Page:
The UAW has the option to combine the employers’ funds in the trust and administer them as it sees fit. However, the funds promised by the companies under the contracts match only 55 percent to 65 percent of their prior liabilities. According to the UAW’s figures, GM will front $29.9 billion (instead of its previously owed $47 billion), Chrysler $8.8 billion (of $16 billion) and Ford $13.2 billion (of $22 billion). The difference is supposed to come from earnings on investments by the trusts.

The trusts begin operating in 2010. On announcing the tentative VEBA deal with GM in September, UAW president Ron Gettelfinger claimed the VEBA would “secure the benefits of our retirees and every seniority employee” and remain solvent “for the next 80 years.”

“Healthcare is in a crisis in this country,” Gettelfinger said. “Our retirees will be protected under this VEBA.” But if healthcare costs rise and the seed money runs dry, or if investments turn sour, the burden of healthcare coverage will fall to the UAW and its members.

The VEBA arrangement also undercuts gains auto workers thought they had made by accepting previous concessions in exchange for commitments that the companies would continue to fund comprehensive healthcare. Under the terms of the new contracts, retirees who accepted COLA diversions and wage freezes in exchange for healthcare funding when they were active workers will see that money evaporate, as the Big Three renege on their funding obligations. They also face higher co-pays on prescriptions and medical care.

Three former UAW executive board members wrote a series of open letters to the GM bargaining committee to voice their concerns over the VEBA. Jerry Tucker, Paul Schrade and Warren Davis deemed it “irresponsible” to “shift the burden of risk to the retired workers and their families and release General Motors from its commitment to the full and perpetual coverage of healthcare for the workers who built the wealth of the corporation in the first place.”

Schrade, Tucker and Davis, and other critics, also raised concerns about the potential underfunding of the VEBAs, an issue that has become more acute since the contract ratifications. There has been speculation that the companies will not be able to meet their one-time payment commitments to the VEBAs. Ford’s VEBA will be half funded by Ford stock, meaning it could be cut in half if the company were to go bankrupt. Chrysler will pay only $7.1 billion cash, the rest coming as a stock debenture. GM tried to sell the UAW a $4.4 billion convertible bond to finance 15 percent of its VEBA, but dissident auto workers soon called that plan into question, asking for review by the Securities and Exchange Commission.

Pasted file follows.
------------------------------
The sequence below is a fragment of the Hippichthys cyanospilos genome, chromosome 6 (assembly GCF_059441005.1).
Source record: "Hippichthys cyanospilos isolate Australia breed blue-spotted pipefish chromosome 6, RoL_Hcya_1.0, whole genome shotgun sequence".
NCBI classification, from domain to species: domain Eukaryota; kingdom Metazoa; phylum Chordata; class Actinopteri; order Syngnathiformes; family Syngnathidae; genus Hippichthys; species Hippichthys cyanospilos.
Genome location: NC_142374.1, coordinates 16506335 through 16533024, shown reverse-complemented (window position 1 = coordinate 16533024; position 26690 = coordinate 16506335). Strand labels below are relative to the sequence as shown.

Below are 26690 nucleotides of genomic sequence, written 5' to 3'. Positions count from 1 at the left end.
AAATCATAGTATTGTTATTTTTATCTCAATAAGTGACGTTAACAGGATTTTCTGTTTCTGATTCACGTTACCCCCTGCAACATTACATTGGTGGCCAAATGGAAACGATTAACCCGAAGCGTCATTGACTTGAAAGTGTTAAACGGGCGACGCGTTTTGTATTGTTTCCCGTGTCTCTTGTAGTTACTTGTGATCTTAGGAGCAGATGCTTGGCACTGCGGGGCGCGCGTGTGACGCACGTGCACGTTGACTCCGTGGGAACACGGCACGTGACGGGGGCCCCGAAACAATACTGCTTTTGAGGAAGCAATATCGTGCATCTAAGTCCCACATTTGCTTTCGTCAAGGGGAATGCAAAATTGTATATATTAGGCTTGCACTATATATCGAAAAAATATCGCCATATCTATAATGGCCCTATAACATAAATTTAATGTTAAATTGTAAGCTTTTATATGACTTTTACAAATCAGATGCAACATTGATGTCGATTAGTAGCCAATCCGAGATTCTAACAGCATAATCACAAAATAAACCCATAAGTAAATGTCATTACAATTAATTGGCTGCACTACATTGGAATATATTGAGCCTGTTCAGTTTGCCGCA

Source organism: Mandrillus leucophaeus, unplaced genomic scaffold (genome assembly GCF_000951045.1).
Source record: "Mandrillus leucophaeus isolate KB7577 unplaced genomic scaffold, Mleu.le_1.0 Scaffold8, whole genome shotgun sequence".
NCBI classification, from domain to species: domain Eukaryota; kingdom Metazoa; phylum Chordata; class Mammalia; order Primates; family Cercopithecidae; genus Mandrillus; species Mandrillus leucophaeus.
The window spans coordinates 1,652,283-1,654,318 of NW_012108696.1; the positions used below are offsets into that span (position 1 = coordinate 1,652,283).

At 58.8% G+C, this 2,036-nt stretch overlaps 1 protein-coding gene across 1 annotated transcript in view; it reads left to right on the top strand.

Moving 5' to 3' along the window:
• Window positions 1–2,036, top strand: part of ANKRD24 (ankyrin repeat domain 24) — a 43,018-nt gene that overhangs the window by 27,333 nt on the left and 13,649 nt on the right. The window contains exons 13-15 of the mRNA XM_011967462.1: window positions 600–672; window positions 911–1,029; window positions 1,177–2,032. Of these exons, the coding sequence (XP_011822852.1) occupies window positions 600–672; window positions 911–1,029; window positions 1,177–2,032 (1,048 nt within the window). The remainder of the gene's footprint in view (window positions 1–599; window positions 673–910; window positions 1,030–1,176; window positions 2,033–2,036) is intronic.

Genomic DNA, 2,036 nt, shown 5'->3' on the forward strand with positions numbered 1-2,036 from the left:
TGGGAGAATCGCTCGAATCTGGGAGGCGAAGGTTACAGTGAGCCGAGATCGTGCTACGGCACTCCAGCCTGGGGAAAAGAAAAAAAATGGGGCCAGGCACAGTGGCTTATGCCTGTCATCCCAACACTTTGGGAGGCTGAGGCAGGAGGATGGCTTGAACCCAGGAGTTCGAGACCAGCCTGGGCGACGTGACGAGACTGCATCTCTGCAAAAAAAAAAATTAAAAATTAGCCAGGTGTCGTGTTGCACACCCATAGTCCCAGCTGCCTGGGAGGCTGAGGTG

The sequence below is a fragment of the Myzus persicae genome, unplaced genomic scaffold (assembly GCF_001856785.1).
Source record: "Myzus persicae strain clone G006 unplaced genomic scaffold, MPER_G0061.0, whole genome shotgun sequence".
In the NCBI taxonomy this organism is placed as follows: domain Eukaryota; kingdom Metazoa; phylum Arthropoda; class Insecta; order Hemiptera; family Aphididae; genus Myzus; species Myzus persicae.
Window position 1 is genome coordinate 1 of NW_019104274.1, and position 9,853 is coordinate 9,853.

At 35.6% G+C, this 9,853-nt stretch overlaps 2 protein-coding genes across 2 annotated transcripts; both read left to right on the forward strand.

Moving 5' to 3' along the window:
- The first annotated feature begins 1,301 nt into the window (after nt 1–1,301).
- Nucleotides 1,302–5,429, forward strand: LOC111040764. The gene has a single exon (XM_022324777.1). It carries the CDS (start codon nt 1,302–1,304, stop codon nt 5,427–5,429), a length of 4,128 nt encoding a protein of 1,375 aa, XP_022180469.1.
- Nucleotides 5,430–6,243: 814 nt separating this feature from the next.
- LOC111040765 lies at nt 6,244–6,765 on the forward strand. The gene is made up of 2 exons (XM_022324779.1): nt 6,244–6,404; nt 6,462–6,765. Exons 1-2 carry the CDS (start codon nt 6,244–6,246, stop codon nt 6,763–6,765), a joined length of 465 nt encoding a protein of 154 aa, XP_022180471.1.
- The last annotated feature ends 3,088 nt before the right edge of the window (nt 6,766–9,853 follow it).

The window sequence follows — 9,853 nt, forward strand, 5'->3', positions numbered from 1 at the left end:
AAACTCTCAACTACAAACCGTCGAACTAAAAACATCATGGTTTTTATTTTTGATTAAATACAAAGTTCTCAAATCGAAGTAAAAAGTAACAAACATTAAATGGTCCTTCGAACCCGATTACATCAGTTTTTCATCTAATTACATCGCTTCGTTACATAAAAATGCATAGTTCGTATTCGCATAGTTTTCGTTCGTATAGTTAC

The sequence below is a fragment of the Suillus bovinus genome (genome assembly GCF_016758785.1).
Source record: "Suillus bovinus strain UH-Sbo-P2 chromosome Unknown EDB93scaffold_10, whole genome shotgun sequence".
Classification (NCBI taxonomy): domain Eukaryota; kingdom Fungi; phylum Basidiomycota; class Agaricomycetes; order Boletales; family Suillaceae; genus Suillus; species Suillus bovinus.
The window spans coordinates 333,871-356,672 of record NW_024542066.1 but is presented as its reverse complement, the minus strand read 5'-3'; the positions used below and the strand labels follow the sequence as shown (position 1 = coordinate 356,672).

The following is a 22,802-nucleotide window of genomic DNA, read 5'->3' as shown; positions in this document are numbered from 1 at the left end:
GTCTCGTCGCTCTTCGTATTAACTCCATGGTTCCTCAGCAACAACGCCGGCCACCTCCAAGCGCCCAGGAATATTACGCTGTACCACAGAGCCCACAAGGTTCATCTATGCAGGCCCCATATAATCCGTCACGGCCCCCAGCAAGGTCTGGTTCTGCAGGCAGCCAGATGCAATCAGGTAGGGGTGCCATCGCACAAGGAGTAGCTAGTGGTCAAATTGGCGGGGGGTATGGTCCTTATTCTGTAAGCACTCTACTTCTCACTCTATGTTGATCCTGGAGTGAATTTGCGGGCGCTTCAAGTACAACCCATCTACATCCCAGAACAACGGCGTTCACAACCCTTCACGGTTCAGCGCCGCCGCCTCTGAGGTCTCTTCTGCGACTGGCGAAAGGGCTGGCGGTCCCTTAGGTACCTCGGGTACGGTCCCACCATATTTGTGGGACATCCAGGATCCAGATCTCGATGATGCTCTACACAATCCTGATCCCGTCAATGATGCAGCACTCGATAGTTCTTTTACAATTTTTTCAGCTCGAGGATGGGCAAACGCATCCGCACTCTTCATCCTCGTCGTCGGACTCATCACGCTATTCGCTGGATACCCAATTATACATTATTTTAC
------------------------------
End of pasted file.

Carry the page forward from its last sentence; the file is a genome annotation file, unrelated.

Schrade, Tucker and Davis pointed to problems with other VEBAs’ financing, citing the collapse of the UAW VEBA at Caterpillar as evidence of the risks of linking healthcare benefits to a trust: Retired Caterpillar workers “now have thousands of dollars in unanticipated out-of-pocket costs per year for reduced healthcare protection,” they wrote. UAW Caterpillar members have filed a lawsuit against the company over their lost healthcare money.

Solidarity Sacrificed

Perhaps the most far-reaching result of the 2007 contracts are provisions that bifurcate the workforce into higher-paid older employees and lower-paid new hires. The companies successfully bargained a wage scheme whereby new hires and some temps are paid considerably less than already-active workers and have a different benefits structure. New hires can expect a union job to look much like a non-union job.

GM’s Flores points to the UAW’s cooperation on two-tier. “The UAW looked at the reality of the marketplace,” he says. They decided “if we’re ever going to get the company to hire anyone again, we have to be willing to create jobs where they can pay a competitive wage.”

New hires at GM will start at $14 an hour — compared to a little over $28 per hour for their co-workers. Rather than have a traditional company-funded pension plan, GM agreed to contribute $1 per hour to a 401(k) fund that is tax-deductible for the company. New hires are not eligible for post-retirement healthcare under the contract. Wage raises for these workers will depend on the auto industry average, which includes non-union wages considerably below the UAW rates.

After the two-tier pattern was set at GM, Chrysler and Ford pushed through similar structures in their contracts. All of the companies’ new hires will earn $14 an hour. But at Chrysler and GM, second-tier workers can only be hired for “non-core” jobs, a negotiated category covering a vast array of work duties. The contracts define up to one third of assembly plant jobs as non-core. In the GM contract, non-core jobs include “truck driver, material handling, warehousing, kitting, sequencing, repacking, sub assembly, inspection, non-core stampings and machining.” At Chrysler, one machining and two axle plants as well as all transport workers were converted entirely to non-core status.

Ford managed to force the two-tier scheme for all job classifications. Up to 20 percent of Ford’s workforce can be second-tier. And with the two-tier structure in the door for non-core work at GM and Chrysler, critics worry it will only be a matter of time before the companies force its extension to all employees.

Prior to the reclassification, most production workers received the same pay and benefits regardless of their job labels. GM claims the reclassification with new pay scales is essential to keeping up with competitors. Flores says, “We modeled these non-core jobs after how the best in the industry, Toyota, is running their operations. If they’ve outsourced, we’re either going to have to outsource or keep [the jobs] inside and pay what they pay to outsource.”